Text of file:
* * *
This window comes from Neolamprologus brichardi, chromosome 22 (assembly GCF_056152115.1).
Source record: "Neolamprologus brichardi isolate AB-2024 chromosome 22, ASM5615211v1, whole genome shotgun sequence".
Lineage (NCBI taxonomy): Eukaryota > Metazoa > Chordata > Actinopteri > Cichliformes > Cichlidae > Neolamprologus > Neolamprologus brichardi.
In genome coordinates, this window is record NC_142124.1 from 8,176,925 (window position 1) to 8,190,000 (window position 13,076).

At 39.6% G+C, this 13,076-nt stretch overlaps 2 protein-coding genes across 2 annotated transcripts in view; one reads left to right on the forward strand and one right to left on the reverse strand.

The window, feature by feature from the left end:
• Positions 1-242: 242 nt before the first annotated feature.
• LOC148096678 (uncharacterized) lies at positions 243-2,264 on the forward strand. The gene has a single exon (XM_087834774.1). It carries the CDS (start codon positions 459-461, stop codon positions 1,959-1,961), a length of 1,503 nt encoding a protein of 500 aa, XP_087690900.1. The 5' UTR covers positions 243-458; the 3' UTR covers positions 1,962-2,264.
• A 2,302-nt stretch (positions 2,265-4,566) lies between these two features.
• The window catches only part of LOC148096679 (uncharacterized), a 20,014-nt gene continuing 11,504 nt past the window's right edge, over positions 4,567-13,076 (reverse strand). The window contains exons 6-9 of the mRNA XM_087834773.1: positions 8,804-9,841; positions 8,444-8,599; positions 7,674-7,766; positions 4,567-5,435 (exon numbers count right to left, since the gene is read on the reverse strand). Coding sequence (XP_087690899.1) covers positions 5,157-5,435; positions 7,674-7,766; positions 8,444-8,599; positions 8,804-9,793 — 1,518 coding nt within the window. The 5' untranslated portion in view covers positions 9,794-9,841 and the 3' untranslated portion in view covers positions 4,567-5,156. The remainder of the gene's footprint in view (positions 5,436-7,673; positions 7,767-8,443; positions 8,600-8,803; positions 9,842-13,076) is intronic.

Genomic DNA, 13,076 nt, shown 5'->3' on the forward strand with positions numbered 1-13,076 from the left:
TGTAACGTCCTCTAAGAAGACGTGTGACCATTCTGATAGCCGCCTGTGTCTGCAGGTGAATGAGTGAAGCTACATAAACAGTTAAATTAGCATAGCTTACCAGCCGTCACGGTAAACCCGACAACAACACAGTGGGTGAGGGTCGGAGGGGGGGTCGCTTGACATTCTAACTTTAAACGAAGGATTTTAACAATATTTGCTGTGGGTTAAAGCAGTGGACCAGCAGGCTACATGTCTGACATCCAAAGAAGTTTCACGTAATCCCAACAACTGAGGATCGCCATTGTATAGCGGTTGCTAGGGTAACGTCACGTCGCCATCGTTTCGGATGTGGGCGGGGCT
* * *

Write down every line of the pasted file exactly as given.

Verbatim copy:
This window comes from Neolamprologus brichardi, chromosome 22 (assembly GCF_056152115.1).
Source record: "Neolamprologus brichardi isolate AB-2024 chromosome 22, ASM5615211v1, whole genome shotgun sequence".
Lineage (NCBI taxonomy): Eukaryota > Metazoa > Chordata > Actinopteri > Cichliformes > Cichlidae > Neolamprologus > Neolamprologus brichardi.
In genome coordinates, this window is record NC_142124.1 from 8,176,925 (window position 1) to 8,190,000 (window position 13,076).

At 39.6% G+C, this 13,076-nt stretch overlaps 2 protein-coding genes across 2 annotated transcripts in view; one reads left to right on the forward strand and one right to left on the reverse strand.

The window, feature by feature from the left end:
• Positions 1-242: 242 nt before the first annotated feature.
• LOC148096678 (uncharacterized) lies at positions 243-2,264 on the forward strand. The gene has a single exon (XM_087834774.1). It carries the CDS (start codon positions 459-461, stop codon positions 1,959-1,961), a length of 1,503 nt encoding a protein of 500 aa, XP_087690900.1. The 5' UTR covers positions 243-458; the 3' UTR covers positions 1,962-2,264.
• A 2,302-nt stretch (positions 2,265-4,566) lies between these two features.
• The window catches only part of LOC148096679 (uncharacterized), a 20,014-nt gene continuing 11,504 nt past the window's right edge, over positions 4,567-13,076 (reverse strand). The window contains exons 6-9 of the mRNA XM_087834773.1: positions 8,804-9,841; positions 8,444-8,599; positions 7,674-7,766; positions 4,567-5,435 (exon numbers count right to left, since the gene is read on the reverse strand). Coding sequence (XP_087690899.1) covers positions 5,157-5,435; positions 7,674-7,766; positions 8,444-8,599; positions 8,804-9,793 — 1,518 coding nt within the window. The 5' untranslated portion in view covers positions 9,794-9,841 and the 3' untranslated portion in view covers positions 4,567-5,156. The remainder of the gene's footprint in view (positions 5,436-7,673; positions 7,767-8,443; positions 8,600-8,803; positions 9,842-13,076) is intronic.

Genomic DNA, 13,076 nt, shown 5'->3' on the forward strand with positions numbered 1-13,076 from the left:
TGTAACGTCCTCTAAGAAGACGTGTGACCATTCTGATAGCCGCCTGTGTCTGCAGGTGAATGAGTGAAGCTACATAAACAGTTAAATTAGCATAGCTTACCAGCCGTCACGGTAAACCCGACAACAACACAGTGGGTGAGGGTCGGAGGGGGGGTCGCTTGACATTCTAACTTTAAACGAAGGATTTTAACAATATTTGCTGTGGGTTAAAGCAGTGGACCAGCAGGCTACATGTCTGACATCCAAAGAAGTTTCACGTAATCCCAACAACTGAGGATCGCCATTGTATAGCGGTTGCTAGGGTAACGTCACGTCGCCATCGTTTCGGATGTGGGCGGGGCT